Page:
VIPER architecture

Decouple, separate, disengage, or dissociate (something) from something else.

Decouple - separate, disengage, or dissociate (something) from something else.

Why do we need it?

Decoupling makes our code easier to maintain because changing one part of the code will not cause issues with the rest of the code. It also simplifies code testing, especially unit testing. If many developers work on the same project, it is easier to divide the work into independent tasks.

Module - a distinctive attribute or aspect of something, is just another word for a feature. A Module in iOS presents itself to the outside world as a standard UIViewController

That is where VIPER enters the scene. VIPER is just a way to separate an application into distinct layers.

View simply holds the layout. It can be stored as a XIB file, a storyboard, or even a text file.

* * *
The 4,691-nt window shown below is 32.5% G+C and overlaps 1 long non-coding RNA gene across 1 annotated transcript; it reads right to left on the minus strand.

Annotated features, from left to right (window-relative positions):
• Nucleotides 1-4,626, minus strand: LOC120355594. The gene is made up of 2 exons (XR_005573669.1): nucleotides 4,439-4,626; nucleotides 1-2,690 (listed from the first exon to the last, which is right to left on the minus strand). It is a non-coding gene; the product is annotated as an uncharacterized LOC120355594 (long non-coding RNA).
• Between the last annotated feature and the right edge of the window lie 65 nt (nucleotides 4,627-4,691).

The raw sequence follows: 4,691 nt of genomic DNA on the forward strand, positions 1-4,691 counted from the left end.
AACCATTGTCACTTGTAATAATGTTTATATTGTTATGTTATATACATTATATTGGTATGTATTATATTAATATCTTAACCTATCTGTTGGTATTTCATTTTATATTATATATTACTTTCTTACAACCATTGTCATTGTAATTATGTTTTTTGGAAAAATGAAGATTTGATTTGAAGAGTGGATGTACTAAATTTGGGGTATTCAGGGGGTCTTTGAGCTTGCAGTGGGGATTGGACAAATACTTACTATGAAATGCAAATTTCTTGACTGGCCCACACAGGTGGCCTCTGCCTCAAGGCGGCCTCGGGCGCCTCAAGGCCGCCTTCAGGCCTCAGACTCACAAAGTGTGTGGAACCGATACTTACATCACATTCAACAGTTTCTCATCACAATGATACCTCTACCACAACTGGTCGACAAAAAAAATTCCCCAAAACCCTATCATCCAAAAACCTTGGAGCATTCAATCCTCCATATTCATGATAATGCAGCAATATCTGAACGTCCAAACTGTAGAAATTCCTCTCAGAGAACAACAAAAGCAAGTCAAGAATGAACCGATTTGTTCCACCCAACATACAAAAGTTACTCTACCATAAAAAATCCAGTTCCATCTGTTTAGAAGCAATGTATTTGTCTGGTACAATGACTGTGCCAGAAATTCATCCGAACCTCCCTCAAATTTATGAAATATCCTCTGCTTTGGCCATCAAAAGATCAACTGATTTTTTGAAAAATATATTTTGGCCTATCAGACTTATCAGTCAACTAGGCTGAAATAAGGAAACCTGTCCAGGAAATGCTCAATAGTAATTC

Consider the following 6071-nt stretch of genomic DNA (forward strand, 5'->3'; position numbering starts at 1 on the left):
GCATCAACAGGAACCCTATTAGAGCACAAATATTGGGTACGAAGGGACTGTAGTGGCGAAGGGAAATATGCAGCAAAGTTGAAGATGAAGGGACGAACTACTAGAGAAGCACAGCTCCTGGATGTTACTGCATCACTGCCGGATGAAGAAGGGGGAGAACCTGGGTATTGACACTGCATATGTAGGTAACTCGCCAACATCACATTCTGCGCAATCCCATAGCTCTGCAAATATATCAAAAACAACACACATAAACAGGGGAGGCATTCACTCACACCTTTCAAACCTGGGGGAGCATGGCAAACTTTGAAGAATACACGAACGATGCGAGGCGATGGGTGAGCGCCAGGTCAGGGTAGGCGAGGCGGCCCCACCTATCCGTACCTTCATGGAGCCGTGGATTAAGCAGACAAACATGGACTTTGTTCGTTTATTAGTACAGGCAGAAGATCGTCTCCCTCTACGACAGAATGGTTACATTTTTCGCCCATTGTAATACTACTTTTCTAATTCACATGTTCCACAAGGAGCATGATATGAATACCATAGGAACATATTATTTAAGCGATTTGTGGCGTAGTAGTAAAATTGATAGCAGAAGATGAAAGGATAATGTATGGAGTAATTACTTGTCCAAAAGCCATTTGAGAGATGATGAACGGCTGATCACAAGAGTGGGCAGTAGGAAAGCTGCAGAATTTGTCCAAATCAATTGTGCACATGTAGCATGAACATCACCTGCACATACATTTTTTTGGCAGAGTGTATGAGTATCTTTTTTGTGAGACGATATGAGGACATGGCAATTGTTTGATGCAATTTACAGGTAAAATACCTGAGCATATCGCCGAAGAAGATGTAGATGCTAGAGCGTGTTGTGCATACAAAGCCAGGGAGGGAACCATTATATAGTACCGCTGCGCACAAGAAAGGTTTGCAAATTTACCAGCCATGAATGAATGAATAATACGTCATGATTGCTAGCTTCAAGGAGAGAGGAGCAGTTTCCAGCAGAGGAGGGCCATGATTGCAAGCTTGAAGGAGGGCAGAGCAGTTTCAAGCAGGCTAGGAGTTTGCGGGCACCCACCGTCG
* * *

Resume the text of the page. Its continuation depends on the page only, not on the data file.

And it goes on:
Interactor is responsible for networking operations, persistence, business logic, data management and so on.

Presenter is responsible for strictly updating the view (EventHandler) and Wireframe initializes modules and defines the navigation to the next module.

Entity is the object model.

Router is in charge of navigation.

Let’s see what happens with VIPER when a user taps a button on the screen…


View -> ViewController -> EventHandler -> Presenter -> InteractorInput -> Interactor {do some long operation} ... response ... Interactor -> InteractorOutput -> Presenter -> Wireframe -> ViewController -> View

To glue all the parts together VIPER is extensively using protocols.

EventHandler is a protocol that connects a View Controller to a Presenter.

InteractorInput and InteractorOutput are the protocols that associate a Presenter with an Interactor.

Some helpful links:

A to-do list example app that uses VIPER architecture

Intro to VIPER architecture by objc.io

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